a)  rhetorical question as attention material: 5/4m, 1f; b) rhetorical question as interest factor: 5/3m, 2f; c) rhetorical question as transition 3/1m, 2f; d) rhetorical question as reservation or challenge: 3/3f, om
4. Example: 16/1m, 15f

a) example as specific instance: 15/1m, 14f; b) extended example: 1/1f, om
5. Reasoning: 15/10m, 5f
a)  reasoning to consequences: 8/7m, 1f; b) causal reasoning: 4/3m, 1f; c) alternative reasoning: 2/2f, om; d) reasoning from reciprocity: 1/1f, om
6. Statistics: 12/11m, 1f
7. References as devices for focusing attention: 10/6m, 4f

a)  reference to the occasion/context: 3/2m, 1f; b) direct reference to the subject: 2/2m, of; c) reference to the audience: 2/1m, 1f; d) reference to self: 2/2f, om; e) reference to a recent event: 1/1m, of

  1. 8.   Comparison and/or contrast: 9/4m, 5f

9. Refutation: 7/1m, 6f

  1. 10.  Credibility building (ethos): 6/5m, 1f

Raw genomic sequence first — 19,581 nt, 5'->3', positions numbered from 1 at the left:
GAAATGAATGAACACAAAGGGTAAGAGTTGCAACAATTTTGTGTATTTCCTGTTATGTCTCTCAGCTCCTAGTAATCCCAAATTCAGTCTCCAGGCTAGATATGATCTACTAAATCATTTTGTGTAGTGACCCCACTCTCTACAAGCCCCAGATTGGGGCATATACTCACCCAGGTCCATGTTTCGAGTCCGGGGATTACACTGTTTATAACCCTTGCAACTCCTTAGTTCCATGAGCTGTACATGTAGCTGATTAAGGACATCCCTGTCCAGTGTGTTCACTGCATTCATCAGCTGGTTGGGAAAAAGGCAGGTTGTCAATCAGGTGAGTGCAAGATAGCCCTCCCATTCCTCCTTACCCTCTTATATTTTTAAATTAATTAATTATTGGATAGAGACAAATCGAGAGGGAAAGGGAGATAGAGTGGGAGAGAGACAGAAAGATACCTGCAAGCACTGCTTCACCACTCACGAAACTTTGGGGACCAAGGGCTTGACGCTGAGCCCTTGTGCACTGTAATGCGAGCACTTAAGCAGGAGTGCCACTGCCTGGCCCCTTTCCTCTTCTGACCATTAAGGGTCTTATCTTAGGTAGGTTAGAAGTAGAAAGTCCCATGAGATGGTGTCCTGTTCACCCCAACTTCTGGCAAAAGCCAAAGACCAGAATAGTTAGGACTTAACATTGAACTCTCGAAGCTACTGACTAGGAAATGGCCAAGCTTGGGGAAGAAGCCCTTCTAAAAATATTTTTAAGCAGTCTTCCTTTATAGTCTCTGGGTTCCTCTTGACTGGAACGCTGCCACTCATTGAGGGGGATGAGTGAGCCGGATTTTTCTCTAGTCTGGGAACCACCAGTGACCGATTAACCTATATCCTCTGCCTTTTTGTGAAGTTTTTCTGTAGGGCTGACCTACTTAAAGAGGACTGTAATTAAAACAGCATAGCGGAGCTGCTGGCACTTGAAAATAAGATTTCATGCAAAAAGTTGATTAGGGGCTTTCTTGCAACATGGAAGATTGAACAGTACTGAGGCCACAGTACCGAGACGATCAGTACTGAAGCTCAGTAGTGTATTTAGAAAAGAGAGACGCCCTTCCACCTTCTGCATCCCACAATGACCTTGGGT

a)       demonstrating personal qualities as credibility building: 4/3m, 1f; b) showing good will as credibility building: 1/1m, of; c) indicating qualifications as credibility building: 1/1m, of

  1. 11.    Definition: 4/1m, 3f
  2. 12.   Allusion: 3/2m, 1f
  3. 13.   Parallelism: 2/2m, of
  4. 14.   Analogy: 2/2m, of
  5. 15.  Metaphor: 2/2m, of
  6. 16.   Conclusion (devices used in): 2/2m, of

challenge: 2,2m

  1. 17.     Climax: 2/1m, 1f
  2. 18.    Irony: 2/1m, 1f
  3. 19.    Personal recollection or illustration: 2/1m, 1f
  4. 20.   Summary: 2/1m, 1f

a) summary in conclusion: 1/1m, of; b) internal summary: 1/1f, om

  1. 21.   Humour as a device for focusing attention: 2/2f, om
  2. 22.   Imagery: 1/1m, of
  3. 23.   Antithetical phrasing: 1/1m, of
  4. 24.   Labelling: 1/1m, of
  5. 25.   Motivational appeal: 1/1m, of
  6. 26.   Personification: 1/1m of.

The total number of all the stylistic devices and rhetorical strategies under consideration is 161, among them 84 are used by males and 77 by females. Thus, as can be easily seen, also in case of equal number of male and female speeches the number of devices and strategies used by men prevails (though insignificantly). Another important conclusion is that males use comparatively larger variety of types and subtypes of stylistic devices and argumentative strategies, which is presented as follows:
males: 25 types / 35 with subtypes